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Dispute Resolution HotlineJanuary 5, 2015
Supreme Court clarifies: recovery application by banks stayed against Sick Company
- A three judge bench of the Supreme Court holds that the immunity under Section 22 of Sick Industrial Companies (Special Provisions) Act, 1985 would also extend to a recovery application made under the Recovery of Debts Due to Banks and Financial Institutions Act, 1993;
- Supreme Court states that the principle of giving effect to the intention of legislature is to be given precedence over the doctrine of generalia specialibus non derogant;
- Bank and Financial Institutions cannot proceed against a Sick Company.
The Supreme Court recently in KSL and Industries Limited (“KSL”) v. M/s Arihant Threads Limited (“Arihant”) and Others1 has held that the provisions of the Sick Industrial Companies (Special Provisions) Act, 1985 (“SICA”) shall prevail over the provision for the recovery of debts in the Recovery of Debts Due to Banks and Financial Institutions Act, 1993 (“RDDBFI”). It has been observed that the bar under Section 22 of the SICA is very much applicable to a recovery application filed under RDDBFI.
The appeal was placed before the three judge bench of the Supreme Court by way of reference made by a two judge bench of the Supreme Court speaking through C.K Thakker and Altamas Kabir JJ. In the two judge bench judgment under consideration, Justice Thakker had opined that in view of an overriding clause in Section 34 of RDDBFI, the provisions of RDDBFI is to be given priority and primacy over SICA as Section 34 has been inserted through a latter enactment. However, Justice Altamas Kabir observed that in view of a specific exception to Section 34 (1) carved out in Section 34 (2) which states that the provisions of RDDBFI Act shall be in addition to and not in derogation of SICA, it is clear that the intention of legislature was that SICA would prevail over RDDBFI.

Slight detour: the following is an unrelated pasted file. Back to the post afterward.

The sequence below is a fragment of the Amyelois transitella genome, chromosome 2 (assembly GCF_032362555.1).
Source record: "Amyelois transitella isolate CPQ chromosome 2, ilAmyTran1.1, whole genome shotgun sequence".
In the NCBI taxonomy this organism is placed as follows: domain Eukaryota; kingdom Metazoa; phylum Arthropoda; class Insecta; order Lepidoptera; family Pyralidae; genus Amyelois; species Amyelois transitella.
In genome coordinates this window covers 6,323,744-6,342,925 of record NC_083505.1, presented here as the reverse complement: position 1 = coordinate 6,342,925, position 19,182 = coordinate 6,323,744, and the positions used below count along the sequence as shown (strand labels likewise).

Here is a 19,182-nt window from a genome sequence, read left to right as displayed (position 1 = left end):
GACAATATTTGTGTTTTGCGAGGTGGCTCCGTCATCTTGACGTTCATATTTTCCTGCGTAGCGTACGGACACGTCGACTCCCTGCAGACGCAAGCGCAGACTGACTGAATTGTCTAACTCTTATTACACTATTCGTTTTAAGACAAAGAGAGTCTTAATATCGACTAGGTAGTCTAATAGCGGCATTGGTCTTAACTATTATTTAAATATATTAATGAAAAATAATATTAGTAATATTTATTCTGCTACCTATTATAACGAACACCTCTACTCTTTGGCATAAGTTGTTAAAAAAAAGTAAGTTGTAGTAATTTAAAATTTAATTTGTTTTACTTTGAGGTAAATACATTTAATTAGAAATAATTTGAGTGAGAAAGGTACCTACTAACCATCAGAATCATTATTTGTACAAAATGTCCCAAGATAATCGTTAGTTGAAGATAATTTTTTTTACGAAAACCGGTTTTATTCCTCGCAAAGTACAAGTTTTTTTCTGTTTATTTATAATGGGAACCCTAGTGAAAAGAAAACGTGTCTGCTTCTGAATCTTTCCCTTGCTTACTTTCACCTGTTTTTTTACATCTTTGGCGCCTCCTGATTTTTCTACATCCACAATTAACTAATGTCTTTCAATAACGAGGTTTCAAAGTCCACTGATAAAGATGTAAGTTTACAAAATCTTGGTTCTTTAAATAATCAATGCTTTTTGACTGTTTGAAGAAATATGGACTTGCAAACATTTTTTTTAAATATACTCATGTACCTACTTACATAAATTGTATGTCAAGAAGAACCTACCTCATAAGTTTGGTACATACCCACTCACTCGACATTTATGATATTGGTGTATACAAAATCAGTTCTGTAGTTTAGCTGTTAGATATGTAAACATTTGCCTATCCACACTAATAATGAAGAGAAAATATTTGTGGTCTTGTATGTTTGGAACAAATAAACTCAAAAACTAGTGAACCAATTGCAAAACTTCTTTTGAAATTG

Arihant had set up an export oriented spinning unit for manufacturing cotton yarn in Amritsar District in the State of Punjab. It had taken a loan by way of foreign currency and a working capital to the tune of INR 93.1 million from Industrial Development Bank of India (“IDBI”). IDBI filed an application before the Debt Recovery Tribunal, Chandigarh (“DRT”) for recovery of the debt when Arihant failed to repay loan installments. DRT ordered an ex-parte order in favour of IDBI directing a recovery of INR 252.6 million along with interest at the rate of 7.8 % per annum and in the event of failure on the part of Arihant to pay the aforementioned amount, IDBI was entitled to sell the mortgaged property of Arihant. Pursuant to the failure of Arihant to pay, the recovery officer fixed the reserve price of the mortgaged properties at INR 125 million and KSL was declared to be the highest bidder in the auction sale. Arihant filed an appeal before the DRT seeking to set aside the auction sale. DRT-I Delhi allowed the prayer of Arihant subject to Arihant making a payment of a certain amount.
Arihant inter alia filed an appeal before the Debt Recovery Appellate Tribunal, Delhi (“DRAT”) against the order of the DRT-I Delhi. In the meanwhile, Arihant invoked the provisions of SICA and applied for a reference to the Board of Industrial and Finance Reconstruction (“BIFR”). Subsequent to which the DRAT confirmed the auction sale in favor of KSL. Arihant moved the Delhi High Court vide writ petitions against the order of the DRAT which was allowed by the Delhi High Court on the ground that in view of the express bar of Section 22 of SICA, the recovery proceedings cannot be pursued against Arihant and no order ought to have been passed by the DRAT. The High Court’s Order was challenged in the Supreme Court by KSL.
- Whether the bar under Section 22 of the SICA would be applicable in view of a non-obstante clause in Section 34 of the RDDBFI?
- Whether the doctrine of generalia specialibus non derogant is to be made applicable while interpreting two special statutes containing non-obstante clauses?
JUDGMENT AND JUDICIAL REASONING